When L’ECLISSE (1962) starts in the morning, it feels somehow like a continuation of La Notte. Before Vittoria (Vitti) ends her relationship with Francisco, she arranges a new Stilleben behind an empty picture frame. Next stop is Piero (Delon), a stockbroker. Vittoria is like Wenders’ Alice in the City: a child in a world of grown-ups, repelled by their emotional coldness. Piero, very much a child of this world, is all glib superficiality, his friend’s remark “long live the façade” sums it all up. The lengthy panorama shots show very little empathy with the eternal city, the more silent ones seem to convey a ghost town populated by worker ants, dwarfed by huge buildings. The music only sets in after the half way point of the film. The couple’s last rendezvous is symbolic for everything Antonioni ever wanted to show us: none of the two shows up, we watch the space where they were supposed to meet for several minutes. L’Eclisse will lead without much transition to Deserto Rosso, where Monica Vitti is Guiliana, wandering the streets, getting lost in a fog on a very unlovable planet.
DESERTO ROSSO (1963/4)
Guiliana: “I dreamt, I was laying in my bed, and the bed was moving. And when I looked, I saw that I was sinking in quicksand”. Guiliana’s world is threatening, everything is out of scale, the buildings in a nearby industrial estate are unbelievably tall. The machines in the factories, the steel island in the sea, and the silhouettes of the people around her are all closing in. We travel with her from this industrial quarter of Ravenna to Ferrara. She is never still, and by the end she is in front of a factory gate. In Deserto Rosso objects become blurred, they seem to be alive, making their way independently. The camera never leaves Guiliana during her nightmare, and we experience the world through Guiliana’s eyes: “It is, as if I had tears in my eyes”.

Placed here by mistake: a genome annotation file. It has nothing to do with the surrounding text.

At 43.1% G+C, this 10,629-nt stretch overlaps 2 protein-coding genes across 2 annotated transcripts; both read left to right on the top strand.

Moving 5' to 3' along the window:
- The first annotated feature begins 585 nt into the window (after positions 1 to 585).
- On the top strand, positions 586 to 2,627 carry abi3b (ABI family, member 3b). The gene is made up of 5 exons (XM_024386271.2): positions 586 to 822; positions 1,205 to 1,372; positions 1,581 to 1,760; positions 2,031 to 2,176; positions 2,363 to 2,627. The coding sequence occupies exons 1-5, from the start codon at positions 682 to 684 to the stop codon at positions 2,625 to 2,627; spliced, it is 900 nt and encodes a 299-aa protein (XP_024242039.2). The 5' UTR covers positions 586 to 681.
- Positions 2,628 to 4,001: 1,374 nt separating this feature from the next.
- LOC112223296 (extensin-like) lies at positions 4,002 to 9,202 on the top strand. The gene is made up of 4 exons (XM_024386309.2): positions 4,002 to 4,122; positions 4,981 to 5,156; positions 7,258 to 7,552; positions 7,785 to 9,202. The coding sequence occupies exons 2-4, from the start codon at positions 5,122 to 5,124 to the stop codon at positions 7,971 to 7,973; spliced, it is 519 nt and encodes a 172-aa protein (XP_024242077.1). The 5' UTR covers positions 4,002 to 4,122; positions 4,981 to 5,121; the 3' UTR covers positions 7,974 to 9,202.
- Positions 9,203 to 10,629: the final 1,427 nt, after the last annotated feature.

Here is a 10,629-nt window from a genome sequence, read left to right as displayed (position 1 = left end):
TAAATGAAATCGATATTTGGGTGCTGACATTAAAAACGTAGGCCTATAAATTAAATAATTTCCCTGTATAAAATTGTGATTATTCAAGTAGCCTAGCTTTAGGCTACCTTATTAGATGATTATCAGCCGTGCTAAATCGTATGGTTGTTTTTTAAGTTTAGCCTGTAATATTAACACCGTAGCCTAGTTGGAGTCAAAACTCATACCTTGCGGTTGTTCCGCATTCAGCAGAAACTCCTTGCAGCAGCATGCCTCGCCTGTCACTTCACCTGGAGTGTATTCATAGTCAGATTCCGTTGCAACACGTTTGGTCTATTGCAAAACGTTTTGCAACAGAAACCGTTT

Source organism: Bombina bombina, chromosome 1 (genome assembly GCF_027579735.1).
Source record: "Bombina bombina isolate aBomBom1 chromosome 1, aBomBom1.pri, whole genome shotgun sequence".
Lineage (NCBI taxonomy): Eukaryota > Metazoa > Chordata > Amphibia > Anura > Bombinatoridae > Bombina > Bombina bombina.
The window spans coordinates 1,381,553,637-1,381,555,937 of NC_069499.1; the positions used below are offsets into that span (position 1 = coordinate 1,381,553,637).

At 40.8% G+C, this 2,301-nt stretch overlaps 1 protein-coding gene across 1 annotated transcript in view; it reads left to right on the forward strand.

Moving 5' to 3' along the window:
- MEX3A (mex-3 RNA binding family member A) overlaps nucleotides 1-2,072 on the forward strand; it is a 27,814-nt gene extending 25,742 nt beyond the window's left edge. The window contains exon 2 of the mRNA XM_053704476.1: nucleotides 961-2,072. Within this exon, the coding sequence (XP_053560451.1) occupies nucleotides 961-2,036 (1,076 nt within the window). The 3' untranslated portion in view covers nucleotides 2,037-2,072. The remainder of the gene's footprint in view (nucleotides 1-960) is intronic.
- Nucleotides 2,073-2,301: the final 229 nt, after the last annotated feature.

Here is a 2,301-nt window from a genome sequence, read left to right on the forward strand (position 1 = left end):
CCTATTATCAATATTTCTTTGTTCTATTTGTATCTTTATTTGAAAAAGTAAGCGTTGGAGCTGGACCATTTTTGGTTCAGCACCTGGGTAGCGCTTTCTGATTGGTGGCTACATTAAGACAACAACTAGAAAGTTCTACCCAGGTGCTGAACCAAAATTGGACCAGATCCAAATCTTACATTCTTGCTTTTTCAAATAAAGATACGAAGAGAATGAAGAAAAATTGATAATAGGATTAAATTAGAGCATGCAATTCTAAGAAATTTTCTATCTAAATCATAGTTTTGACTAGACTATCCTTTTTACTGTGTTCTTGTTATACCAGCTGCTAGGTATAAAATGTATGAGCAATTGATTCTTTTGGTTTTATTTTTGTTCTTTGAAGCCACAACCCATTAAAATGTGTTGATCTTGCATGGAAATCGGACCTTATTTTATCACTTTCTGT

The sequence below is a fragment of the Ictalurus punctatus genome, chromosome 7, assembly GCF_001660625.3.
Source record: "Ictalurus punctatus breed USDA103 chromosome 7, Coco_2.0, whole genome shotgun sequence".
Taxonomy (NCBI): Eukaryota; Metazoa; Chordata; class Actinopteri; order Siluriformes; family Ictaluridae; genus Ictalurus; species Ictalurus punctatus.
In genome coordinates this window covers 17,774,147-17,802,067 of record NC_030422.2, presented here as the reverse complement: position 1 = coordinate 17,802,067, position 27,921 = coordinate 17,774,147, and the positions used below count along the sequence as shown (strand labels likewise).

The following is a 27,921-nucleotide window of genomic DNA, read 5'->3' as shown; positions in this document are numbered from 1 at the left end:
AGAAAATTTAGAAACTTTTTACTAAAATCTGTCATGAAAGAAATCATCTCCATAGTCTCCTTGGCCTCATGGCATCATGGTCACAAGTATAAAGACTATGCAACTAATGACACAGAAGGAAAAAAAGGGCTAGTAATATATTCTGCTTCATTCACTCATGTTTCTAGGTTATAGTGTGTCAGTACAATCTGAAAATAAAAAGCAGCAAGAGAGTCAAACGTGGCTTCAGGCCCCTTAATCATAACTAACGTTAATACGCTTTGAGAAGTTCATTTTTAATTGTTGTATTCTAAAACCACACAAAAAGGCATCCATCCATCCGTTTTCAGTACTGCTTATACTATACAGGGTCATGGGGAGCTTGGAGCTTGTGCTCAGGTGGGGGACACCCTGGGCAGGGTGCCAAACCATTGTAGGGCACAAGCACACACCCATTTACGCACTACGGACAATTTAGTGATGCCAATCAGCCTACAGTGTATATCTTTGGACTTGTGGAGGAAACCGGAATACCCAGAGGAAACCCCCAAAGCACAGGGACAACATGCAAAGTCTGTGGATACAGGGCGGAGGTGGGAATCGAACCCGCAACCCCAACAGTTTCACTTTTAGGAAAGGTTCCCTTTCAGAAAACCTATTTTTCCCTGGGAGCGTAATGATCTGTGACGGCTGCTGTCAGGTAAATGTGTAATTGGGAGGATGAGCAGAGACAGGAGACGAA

In her son’s bedroom she sees his toy robot, the eyes alight. She switches it off – but this is the only action she is allowed to master successfully. There is always fog between her and everybody else, even her lover Corrado is “on the other side”. Roland Barthes called Antonioni “the artist of the body, the opposite of others, who are the priests of art”. For once, Antonioni is at one with the body of his protagonist: Guiliana’s body is not like the many others, she will never get lost.
BLOW UP (1966)
A film to be seen only see once – and never again, in case you suffer the same fate as Thomas’ photos: Blow Up. Antonioni to Moravia: “All my films before this are works of intuition, this one is a work of the head.” Everything is calculated, the incidents are planned, the story is driven by an elaborate design. The drama, which is anything but, is a drama, perfectly executed. Herbie Hancock, the Yardbirds, the beat clubs, the marihuana parties, Big Ben and the sports car with radiophone, the Arabs and the nuns, the beatniks on the streets: everything is like swinging London in the Sixties: a head idea. Blow Up is Antonioni’s most successful feature at the box office – but not one of his best.
ZABRISKIE POINT (1969/70)
Given Cart Blanche by MGM, Antonioni produced a feature in praise of American Cinema. Zabriskie Point sees the birth of American Cinema from Death Valley. Antonioni has to repeat this dream for himself. But he had to invent his own Mount Rushmore, his Monument Valley, to make a film about the country in his own image. A car and a plane meet in the desert. The woman driver and the pilot recognise each other immediately. The copulation scene in the sand is a metaphor for the simultaneousness of the act, when longing and fulfilment, greed and satisfaction are superimposed. Then the unbelievable total destruction: the end of civilisation; Antonioni synchronises both events, a miracle of topography and choreography. This is Antonioni’s dream: the birth of a poem.
The TV feature MISTERO Di OBERWLAD (1979) and IDENTIFICAZIONE DI UNA DONNA (1982) added nothing to Antonioni’s masterful oeuvre. After a massive stroke in 1985, left him without speech and partly paralysed there was BEYOND THE CLOUDS (1995), a collaboration with Wim Wenders, and Antonioni’s segment of EROS (2004). AS
ANTONIONI RETRO: THE ABSENCE OF LOVE | BFI JANUARY 2019